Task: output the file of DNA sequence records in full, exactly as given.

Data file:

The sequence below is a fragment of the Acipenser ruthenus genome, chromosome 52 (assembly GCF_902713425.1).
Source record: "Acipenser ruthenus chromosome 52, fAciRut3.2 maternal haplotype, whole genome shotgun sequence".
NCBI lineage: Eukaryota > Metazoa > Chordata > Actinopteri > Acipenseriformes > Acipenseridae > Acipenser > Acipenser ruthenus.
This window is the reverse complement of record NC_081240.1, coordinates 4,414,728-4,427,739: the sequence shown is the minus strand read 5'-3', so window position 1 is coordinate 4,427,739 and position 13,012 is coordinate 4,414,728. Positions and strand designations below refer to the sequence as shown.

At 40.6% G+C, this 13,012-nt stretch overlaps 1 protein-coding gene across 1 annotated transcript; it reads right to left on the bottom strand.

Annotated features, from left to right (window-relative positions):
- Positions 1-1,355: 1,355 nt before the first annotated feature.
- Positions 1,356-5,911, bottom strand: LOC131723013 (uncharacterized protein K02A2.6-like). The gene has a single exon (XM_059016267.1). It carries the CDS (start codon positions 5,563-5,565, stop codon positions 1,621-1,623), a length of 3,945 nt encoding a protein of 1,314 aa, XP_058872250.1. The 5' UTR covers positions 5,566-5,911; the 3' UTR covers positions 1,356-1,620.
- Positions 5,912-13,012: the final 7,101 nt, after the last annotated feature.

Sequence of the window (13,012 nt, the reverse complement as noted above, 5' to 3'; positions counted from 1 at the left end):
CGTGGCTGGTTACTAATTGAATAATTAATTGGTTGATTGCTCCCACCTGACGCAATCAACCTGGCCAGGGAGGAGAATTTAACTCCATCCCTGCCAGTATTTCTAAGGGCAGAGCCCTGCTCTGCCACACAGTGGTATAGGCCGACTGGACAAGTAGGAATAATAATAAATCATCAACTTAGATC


The sequence below is a fragment of the Acipenser ruthenus genome, chromosome 52 (assembly GCF_902713425.1).
Source record: "Acipenser ruthenus chromosome 52, fAciRut3.2 maternal haplotype, whole genome shotgun sequence".
NCBI lineage: Eukaryota > Metazoa > Chordata > Actinopteri > Acipenseriformes > Acipenseridae > Acipenser > Acipenser ruthenus.
This window is the reverse complement of record NC_081240.1, coordinates 4,414,728-4,427,739: the sequence shown is the minus strand read 5'-3', so window position 1 is coordinate 4,427,739 and position 13,012 is coordinate 4,414,728. Positions and strand designations below refer to the sequence as shown.

At 40.6% G+C, this 13,012-nt stretch overlaps 1 protein-coding gene across 1 annotated transcript; it reads right to left on the bottom strand.

Annotated features, from left to right (window-relative positions):
- Positions 1-1,355: 1,355 nt before the first annotated feature.
- Positions 1,356-5,911, bottom strand: LOC131723013 (uncharacterized protein K02A2.6-like). The gene has a single exon (XM_059016267.1). It carries the CDS (start codon positions 5,563-5,565, stop codon positions 1,621-1,623), a length of 3,945 nt encoding a protein of 1,314 aa, XP_058872250.1. The 5' UTR covers positions 5,566-5,911; the 3' UTR covers positions 1,356-1,620.
- Positions 5,912-13,012: the final 7,101 nt, after the last annotated feature.

Sequence of the window (13,012 nt, the reverse complement as noted above, 5' to 3'; positions counted from 1 at the left end):
CGTGGCTGGTTACTAATTGAATAATTAATTGGTTGATTGCTCCCACCTGACGCAATCAACCTGGCCAGGGAGGAGAATTTAACTCCATCCCTGCCAGTATTTCTAAGGGCAGAGCCCTGCTCTGCCACACAGTGGTATAGGCCGACTGGACAAGTAGGAATAATAATAAATCATCAACTTAGATC